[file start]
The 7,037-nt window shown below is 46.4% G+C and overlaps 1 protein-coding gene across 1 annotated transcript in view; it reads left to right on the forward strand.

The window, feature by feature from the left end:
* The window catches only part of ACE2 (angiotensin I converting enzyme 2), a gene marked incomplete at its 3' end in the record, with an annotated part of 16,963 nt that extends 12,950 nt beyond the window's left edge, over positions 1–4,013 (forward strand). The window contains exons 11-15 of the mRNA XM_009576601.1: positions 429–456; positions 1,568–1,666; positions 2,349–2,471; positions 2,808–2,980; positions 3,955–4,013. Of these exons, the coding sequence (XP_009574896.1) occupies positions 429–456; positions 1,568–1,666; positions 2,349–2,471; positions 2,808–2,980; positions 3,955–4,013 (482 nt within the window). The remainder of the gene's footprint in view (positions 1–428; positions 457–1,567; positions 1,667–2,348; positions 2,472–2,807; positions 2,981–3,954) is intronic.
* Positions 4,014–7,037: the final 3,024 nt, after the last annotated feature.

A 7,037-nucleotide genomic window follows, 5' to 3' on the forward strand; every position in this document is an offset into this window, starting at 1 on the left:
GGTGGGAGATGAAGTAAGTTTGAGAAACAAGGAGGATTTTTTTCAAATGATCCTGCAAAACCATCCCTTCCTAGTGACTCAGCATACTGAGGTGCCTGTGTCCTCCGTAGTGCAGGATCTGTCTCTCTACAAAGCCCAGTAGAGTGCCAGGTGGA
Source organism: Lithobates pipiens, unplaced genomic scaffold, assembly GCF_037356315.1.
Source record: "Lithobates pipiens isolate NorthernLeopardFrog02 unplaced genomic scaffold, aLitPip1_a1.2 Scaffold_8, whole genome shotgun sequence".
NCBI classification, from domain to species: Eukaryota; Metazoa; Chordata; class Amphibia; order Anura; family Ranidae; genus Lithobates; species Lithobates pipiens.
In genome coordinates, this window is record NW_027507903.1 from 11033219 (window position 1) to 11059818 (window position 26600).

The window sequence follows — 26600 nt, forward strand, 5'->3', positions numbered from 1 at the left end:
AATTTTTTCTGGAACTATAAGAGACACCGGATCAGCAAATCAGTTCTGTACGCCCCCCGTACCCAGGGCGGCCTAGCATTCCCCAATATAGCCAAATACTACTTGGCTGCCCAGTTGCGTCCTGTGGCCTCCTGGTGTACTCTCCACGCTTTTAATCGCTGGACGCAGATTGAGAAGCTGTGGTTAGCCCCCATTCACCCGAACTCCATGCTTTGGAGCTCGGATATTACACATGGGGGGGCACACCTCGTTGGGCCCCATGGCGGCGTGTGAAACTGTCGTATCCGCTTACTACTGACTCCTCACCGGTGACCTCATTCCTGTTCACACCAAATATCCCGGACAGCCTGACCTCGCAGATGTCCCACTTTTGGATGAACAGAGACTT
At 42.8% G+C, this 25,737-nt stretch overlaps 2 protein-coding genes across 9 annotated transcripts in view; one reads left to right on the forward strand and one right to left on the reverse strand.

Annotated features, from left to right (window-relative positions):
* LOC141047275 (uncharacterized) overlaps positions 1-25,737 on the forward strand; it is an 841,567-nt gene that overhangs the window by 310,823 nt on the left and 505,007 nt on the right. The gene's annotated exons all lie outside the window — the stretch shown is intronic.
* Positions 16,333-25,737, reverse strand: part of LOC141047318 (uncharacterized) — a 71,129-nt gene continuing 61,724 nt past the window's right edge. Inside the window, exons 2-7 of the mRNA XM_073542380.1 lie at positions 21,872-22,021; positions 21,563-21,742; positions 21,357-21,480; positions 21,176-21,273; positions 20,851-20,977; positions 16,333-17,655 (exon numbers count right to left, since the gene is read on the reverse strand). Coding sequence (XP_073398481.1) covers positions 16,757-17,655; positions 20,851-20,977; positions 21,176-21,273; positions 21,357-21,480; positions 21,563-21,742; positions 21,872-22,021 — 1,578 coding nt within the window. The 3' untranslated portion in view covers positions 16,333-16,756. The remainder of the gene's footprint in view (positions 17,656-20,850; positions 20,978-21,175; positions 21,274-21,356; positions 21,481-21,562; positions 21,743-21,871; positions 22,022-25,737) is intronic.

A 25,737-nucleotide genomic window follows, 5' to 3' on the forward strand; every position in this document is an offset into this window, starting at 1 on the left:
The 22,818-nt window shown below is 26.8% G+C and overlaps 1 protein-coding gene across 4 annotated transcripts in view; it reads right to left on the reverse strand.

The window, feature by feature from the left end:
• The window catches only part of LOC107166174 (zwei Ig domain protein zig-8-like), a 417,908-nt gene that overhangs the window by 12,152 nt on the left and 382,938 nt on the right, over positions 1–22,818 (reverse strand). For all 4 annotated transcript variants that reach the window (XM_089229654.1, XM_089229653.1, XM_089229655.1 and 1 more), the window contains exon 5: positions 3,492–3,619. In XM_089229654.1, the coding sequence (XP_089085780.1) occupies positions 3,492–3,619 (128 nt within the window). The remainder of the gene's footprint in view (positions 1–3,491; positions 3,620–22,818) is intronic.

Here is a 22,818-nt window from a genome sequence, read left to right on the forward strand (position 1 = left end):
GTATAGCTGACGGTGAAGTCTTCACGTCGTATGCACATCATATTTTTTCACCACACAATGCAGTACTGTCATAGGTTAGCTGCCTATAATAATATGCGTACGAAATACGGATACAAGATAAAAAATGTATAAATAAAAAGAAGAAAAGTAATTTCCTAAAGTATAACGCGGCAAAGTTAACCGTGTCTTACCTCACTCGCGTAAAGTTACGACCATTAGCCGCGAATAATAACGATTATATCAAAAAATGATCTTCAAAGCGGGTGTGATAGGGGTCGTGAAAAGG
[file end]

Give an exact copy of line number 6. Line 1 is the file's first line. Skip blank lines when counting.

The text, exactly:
GGTGGGAGATGAAGTAAGTTTGAGAAACAAGGAGGATTTTTTTCAAATGATCCTGCAAAACCATCCCTTCCTAGTGACTCAGCATACTGAGGTGCCTGTGTCCTCCGTAGTGCAGGATCTGTCTCTCTACAAAGCCCAGTAGAGTGCCAGGTGGA